Engaging the Native community
RSJ grad student's film "Never to be Forgotten" honored by Nat'l Endowment for the Arts
What began as an independent study project on ethnic identity and American culture for Reynolds School graduate student Regina Revazova has turned into something greater than she ever expected. Her 30-minute documentary film on Ralph Burns, a 68-year-old Pyramid Lake Paiute elder, revered storyteller and native-language specialist, was selected to be used as part of the publicity for Burns' induction to the 2013 National Endowment for the Arts National Heritage Fellows. Burns is one of nine folk artists from around the U.S. being recognized, and the only award recipient from Nevada. The induction ceremony took place on Sept. 25, at the Library of Congress in Washington D.C.
When searching for a topic to cover, Revazova found herself intrigued by the Native American culture, its rich historical identity and language.
"As a foreigner I've always been fascinated by Native Americans because they are so unique in our world," Revazova, a Siberian with Georgian roots from Russia, said. "I found the phenomenon of their threatened culture and language interesting. Ralph's mission to preserve the Native way of life was fascinating to me."
For more than two decades, Burns has taught the Numu (Western Paiute) language to tribal students, local high school students, and community members, and developed a language curriculum to teach both Native American and non-Native American people. At the Pyramid Lake Paiute Museum and Cultural Center, Burns is the cultural resource specialist, serves as a resource for the Paiute language program, and is a frequent storyteller. Burns is also an accomplished traditional dancer who frequently leads the sacred circle powwow dances and has instructed groups at the Pyramid Lake Reservation and Reno-Sparks Indian Colony.
Howard Goldbaum, Reynolds School associate professor and Revazova's independent study advisor, said, "Regina is a very driven young woman. She allowed her journalist instinct to take her where she wanted to go and was able to identify a very interesting story line in Ralph. She went out to the reservation and worked hard to gain the tribe's trust and created a strong bond with them that resulted in this in-depth film."
Over the course of eight months Revazova shadowed Burns as he taught classes featuring the Numu language and shared traditional stories from his family and community members with other members of the tribe.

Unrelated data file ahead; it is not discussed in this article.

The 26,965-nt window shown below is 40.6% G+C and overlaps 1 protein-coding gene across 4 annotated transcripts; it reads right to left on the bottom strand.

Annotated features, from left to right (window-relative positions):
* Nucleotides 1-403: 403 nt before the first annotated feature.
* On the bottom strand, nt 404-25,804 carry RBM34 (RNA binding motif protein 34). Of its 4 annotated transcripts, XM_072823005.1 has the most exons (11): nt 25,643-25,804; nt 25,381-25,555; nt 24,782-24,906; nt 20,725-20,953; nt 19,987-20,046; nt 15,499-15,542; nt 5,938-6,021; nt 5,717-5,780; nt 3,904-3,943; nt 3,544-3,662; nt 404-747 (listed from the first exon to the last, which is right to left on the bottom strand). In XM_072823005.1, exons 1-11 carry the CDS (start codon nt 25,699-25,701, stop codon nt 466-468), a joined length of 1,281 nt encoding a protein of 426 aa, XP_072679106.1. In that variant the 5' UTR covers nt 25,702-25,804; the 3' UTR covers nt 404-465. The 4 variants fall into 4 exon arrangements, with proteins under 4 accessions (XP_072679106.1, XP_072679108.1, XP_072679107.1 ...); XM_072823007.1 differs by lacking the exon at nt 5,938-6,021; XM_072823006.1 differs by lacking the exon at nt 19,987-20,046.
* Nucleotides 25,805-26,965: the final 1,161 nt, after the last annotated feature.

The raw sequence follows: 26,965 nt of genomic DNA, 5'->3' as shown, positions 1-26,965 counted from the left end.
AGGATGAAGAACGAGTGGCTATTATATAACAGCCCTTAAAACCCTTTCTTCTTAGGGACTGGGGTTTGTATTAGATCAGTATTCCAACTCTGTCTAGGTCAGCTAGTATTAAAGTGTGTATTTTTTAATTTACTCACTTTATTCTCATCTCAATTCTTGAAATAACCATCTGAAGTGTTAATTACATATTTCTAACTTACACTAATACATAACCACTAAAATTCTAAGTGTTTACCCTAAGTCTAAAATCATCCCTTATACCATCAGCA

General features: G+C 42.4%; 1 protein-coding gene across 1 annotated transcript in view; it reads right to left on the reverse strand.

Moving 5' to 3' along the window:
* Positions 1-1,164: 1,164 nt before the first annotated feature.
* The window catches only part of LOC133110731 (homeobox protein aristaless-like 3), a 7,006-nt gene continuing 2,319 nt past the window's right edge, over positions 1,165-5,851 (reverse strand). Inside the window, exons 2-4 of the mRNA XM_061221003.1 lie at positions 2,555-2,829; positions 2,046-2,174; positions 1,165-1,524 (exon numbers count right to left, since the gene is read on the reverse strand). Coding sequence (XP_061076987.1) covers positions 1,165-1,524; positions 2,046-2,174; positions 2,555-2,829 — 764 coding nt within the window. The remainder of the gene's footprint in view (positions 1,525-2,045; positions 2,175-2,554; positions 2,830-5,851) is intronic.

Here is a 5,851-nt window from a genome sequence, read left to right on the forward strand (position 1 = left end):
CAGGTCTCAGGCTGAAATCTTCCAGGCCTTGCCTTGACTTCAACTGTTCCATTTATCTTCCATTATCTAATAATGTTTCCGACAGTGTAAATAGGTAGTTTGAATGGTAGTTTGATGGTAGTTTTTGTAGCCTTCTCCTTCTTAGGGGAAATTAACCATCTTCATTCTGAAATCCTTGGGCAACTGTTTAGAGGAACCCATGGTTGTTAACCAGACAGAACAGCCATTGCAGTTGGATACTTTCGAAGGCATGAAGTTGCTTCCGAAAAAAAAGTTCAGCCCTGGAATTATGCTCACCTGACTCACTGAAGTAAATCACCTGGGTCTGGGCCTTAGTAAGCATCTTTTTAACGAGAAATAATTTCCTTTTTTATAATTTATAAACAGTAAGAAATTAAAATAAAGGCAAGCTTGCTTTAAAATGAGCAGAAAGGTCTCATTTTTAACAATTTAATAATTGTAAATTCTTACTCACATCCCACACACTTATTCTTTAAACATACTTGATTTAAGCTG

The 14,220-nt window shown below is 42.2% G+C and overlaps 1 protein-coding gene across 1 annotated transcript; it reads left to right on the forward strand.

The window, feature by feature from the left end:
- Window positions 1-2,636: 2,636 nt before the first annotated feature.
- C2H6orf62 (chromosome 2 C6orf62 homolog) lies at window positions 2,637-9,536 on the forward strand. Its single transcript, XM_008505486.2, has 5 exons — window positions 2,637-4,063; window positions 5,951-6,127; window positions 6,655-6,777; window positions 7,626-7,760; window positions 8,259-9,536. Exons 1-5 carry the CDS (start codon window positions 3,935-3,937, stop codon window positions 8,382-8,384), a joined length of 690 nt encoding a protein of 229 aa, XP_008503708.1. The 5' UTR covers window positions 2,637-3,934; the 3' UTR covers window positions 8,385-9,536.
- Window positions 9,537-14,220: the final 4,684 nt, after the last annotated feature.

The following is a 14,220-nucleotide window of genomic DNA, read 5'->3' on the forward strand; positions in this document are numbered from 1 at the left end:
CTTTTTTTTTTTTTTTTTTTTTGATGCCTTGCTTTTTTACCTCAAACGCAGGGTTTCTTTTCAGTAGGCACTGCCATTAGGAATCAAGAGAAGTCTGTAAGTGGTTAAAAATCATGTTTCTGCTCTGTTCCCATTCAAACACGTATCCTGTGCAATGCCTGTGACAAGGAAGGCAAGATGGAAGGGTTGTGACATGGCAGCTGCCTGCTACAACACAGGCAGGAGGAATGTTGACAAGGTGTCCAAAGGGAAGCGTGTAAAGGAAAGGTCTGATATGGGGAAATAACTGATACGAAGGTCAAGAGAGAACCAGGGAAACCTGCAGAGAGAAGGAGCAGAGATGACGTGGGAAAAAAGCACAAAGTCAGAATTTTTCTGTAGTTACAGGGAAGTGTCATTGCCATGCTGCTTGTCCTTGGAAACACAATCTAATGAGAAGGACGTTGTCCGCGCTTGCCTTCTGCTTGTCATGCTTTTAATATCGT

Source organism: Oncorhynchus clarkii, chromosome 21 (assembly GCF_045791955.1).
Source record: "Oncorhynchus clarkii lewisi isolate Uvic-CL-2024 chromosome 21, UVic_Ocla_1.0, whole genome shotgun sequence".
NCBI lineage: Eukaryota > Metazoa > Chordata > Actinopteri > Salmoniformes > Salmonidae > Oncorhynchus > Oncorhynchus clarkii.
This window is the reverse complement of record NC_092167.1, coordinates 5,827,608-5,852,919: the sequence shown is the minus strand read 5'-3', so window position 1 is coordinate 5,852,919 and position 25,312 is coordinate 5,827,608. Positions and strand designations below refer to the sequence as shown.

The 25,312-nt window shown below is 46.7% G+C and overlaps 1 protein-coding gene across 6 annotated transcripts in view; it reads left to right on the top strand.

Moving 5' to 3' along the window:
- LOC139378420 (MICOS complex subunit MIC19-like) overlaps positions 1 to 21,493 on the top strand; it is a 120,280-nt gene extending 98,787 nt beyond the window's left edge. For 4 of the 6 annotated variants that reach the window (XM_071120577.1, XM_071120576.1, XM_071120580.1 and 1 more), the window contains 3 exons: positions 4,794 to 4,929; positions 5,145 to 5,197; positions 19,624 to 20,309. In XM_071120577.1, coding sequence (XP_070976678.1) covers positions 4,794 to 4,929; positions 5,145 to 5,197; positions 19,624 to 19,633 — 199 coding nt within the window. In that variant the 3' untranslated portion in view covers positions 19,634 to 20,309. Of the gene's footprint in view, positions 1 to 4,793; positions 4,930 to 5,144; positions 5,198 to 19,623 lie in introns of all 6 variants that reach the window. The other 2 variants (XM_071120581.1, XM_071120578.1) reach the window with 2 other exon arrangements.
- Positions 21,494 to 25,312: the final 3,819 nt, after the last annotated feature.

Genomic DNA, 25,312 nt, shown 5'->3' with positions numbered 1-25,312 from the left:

For decades Numu was prohibited from being spoken in some schools set up to assimilate Native American children, which resulted in the language fading.
"I could relate to Ralph's work because I saw similarities in the work he was doing to preserve his native culture and language and what was happening to my own language," she said. "My mother language is dying, too, and I can truly appreciate what Ralph is doing to educate tribal members."
When asked what it was like to work with Revazova, Burns said, "After I learned Regina's background, that she was from Siberia and understood how her people had been treated, I identified a similar connection with her and felt I could open up to her."
This film is special.
"The subject matter of the film is important because it is about a community's effort to prevent the loss of ancient traditions," Goldbaum said. "It's also a local story, a Nevada story, in that the Paiute people live on their ancestral homeland and can sense their forbearers presence. Regina captured all of this in the film."
Once the film was complete, the Pyramid Lake Paiute Museum staff organized a screening of the film at the Museum. Approximately 70 people attended, including folk life representatives, tribal dancers and musicians, University professors, and tribal members.
"I was amazed by the number of people at the screening," she said. "I never imagined that my film would mean so much to the tribe."
When asked how she grew from this experience, Revazova said, "I got out of my comfort zone, exposed myself to a new experience, advanced my filming skills and have become a richer person. The result was an immense, mind-blowing experience."
As Burns prepared for his induction to the National Endowment for the Arts National Heritage Fellows, he said, "I hope this film puts Regina in the spotlight. Her work has helped to preserve the Paiute language and culture and has opened people's eyes and broadened our reach into new audiences."